The Chinese transit through the Aleutians bears the hallmarks of a Freedom of Navigation assertion. Instead of heading southwest back to China at the conclusion of the Sino-Russian exercises, the Chinese vessels proceeded northeast into the Bering Sea and then through the Aleutians, signaling the deliberateness of the passage. The timing with President Obama’s visit to Alaska cannot be discounted, nor the backdrop of generally increasing tensions over resource and navigation rights in the Arctic. Nonetheless, since the United States imposes no limits on innocent passage, the Chinese freely exercised a right the U.S. has defended for all states through missions like the one in the Black Sea. In fact, one of the most recent U.S. challenges in support of that right was against Chinese restrictions on foreign warships in 2013.

Beyond innocent passage, the most potent maritime disagreement between the United States and China may be over rights in the EEZ. The United States routinely conducts survey and surveillance within China’s EEZ, and maintains that “[UNCLOS] does not give coastal states the right to regulate foreign military activities in the parts of their EEZs beyond their 12-nautical-mile territorial waters.” China believes these missions are illegal and almost as routinely challenges or harasses the unarmed aircraft and ships engaged in them. Some of the best known incidents arising from this disagreement are the 2001 collision between a U.S. EP-3 aircraft and Chinese fighter jet resulting in the death of the Chinese pilot, harassment of the USNS Impeccable in 2009, a dangerous intercept of a P-8 aircraft in 2014, and well-publicized verbal challenges against another P-8 in 2015 with a CNN news crew onboard.

Part of the dispute arises from ambiguity within UNCLOS, leading to legal debate about coastal states’ enforcement rights against military activities in the EEZ, but the United States asserts the ambiguity resolves in favor of the rights of foreign navies. For its part, China has conducted similar survey and surveillance operations in the US EEZ off of Hawaii, possibly as far back as 2012, and certainly during the biennial Rim of the Pacific (RIMPAC) exercise in 2014, the first such exercise China was invited to participate in. As in the case of innocent passage through Alaska, the U.S. was consistent in recognizing China’s rights to do so, and even welcomed the RIMPAC surveillance as an implicit acceptance of the U.S. interpretation that permits its activities in the Chinese EEZ. In later statements however, China maintained its opposition to the U.S. operations. These statements highlighted a difficult logic whereby China takes advantage of more liberal interpretations of international law outside its waters while circumscribing that law within its own waters.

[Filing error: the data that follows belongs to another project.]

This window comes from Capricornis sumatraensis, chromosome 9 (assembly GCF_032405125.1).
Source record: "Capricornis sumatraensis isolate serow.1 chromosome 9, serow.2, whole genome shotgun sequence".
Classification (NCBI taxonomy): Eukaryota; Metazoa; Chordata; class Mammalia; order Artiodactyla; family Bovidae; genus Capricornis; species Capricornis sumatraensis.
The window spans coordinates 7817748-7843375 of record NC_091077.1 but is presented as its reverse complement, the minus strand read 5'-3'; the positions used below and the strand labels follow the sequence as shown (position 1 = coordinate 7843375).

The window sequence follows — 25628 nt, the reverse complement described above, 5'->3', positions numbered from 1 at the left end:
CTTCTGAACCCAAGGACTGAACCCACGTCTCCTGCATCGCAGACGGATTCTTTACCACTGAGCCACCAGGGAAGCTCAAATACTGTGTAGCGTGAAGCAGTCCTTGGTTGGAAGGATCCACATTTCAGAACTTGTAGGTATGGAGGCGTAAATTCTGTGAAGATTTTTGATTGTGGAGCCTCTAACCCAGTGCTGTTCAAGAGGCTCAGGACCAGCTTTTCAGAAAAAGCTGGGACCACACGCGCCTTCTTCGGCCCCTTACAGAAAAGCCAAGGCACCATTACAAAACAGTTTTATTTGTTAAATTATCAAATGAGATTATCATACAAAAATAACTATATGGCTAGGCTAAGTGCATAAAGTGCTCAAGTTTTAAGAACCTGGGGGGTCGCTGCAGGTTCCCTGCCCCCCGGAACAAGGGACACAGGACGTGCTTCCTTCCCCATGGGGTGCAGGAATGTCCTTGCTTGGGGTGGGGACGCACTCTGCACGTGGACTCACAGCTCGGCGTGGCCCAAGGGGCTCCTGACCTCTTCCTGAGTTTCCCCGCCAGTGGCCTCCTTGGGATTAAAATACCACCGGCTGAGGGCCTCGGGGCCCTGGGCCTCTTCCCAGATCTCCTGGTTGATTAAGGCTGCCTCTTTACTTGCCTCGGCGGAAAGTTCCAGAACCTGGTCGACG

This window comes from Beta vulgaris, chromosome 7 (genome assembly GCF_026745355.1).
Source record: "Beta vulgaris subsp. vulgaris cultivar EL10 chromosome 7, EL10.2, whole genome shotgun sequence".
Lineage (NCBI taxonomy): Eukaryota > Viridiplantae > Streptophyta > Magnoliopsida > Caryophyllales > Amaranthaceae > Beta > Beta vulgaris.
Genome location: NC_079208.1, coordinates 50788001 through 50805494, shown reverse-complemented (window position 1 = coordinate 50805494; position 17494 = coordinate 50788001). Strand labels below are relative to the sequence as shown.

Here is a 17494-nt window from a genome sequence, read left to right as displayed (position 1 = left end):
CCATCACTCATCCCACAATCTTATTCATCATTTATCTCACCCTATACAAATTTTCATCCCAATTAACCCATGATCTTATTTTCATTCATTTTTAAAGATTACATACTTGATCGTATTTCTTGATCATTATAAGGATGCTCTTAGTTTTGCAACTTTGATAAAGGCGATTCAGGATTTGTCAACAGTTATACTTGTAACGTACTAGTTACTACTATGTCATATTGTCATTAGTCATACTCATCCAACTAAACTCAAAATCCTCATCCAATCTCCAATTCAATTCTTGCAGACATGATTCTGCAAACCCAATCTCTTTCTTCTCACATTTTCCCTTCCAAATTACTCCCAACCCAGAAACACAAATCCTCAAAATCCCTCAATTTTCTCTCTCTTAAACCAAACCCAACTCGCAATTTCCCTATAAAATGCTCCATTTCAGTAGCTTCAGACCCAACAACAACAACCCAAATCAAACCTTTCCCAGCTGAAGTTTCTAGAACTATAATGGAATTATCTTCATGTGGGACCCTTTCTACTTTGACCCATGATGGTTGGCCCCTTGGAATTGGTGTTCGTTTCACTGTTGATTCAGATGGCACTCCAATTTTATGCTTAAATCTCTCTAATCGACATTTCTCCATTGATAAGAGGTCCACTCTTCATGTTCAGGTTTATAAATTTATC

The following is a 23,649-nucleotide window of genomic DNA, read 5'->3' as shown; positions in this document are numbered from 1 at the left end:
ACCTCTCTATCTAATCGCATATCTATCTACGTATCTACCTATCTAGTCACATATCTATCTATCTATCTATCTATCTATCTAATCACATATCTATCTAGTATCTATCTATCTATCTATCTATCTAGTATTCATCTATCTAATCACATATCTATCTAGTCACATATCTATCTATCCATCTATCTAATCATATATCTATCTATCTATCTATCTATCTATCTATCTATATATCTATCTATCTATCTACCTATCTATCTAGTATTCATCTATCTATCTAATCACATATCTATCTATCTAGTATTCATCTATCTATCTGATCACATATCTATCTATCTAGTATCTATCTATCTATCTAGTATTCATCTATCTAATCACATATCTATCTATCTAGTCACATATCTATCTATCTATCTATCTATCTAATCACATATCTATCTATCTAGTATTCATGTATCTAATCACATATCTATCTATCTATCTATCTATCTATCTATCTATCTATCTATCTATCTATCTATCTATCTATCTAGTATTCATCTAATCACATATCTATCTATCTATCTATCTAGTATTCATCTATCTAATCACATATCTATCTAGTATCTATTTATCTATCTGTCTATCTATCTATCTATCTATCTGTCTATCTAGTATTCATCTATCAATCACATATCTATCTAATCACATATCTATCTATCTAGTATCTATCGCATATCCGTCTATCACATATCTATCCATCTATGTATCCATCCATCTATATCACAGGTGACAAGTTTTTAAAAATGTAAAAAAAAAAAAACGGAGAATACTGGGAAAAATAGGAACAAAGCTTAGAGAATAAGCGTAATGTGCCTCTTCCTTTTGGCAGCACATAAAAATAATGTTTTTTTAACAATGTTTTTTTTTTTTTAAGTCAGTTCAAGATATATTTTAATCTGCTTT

This position is similar to the USSR’s double standard on innocent passage that the U.S. successfully challenged in the Black Sea during the 1980s. Compared to the U.S.’s wide permissiveness in accordance with UNCLOS, China’s complicated argument attempting to exercise expansive international rights while asserting sovereign enforcement powers over its EEZ seems the more difficult to maintain, whether legally or in practice. As each tries to exert de facto what they claim de jure, the argument seems destined to be fought as much in the seas and skies as in legal and diplomatic arbitration. This probably means we are similarly destined to see more incidents between the U.S. and China, which some thoughtful analysts worry may be too inherently risky or even counterproductive. Though as I have argued, those destabilizing risks are probably overstated.

Steven Stashwick spent 10 years on active duty as a U.S. naval officer, made several deployments to the Western Pacific, and completed graduate studies in international relations at the University of Chicago. He is a Lieutenant Commander in the U.S. Navy Reserve. The views expressed here are his own. 

Newsletter
Sign up for our weekly newsletter
The Diplomat Brief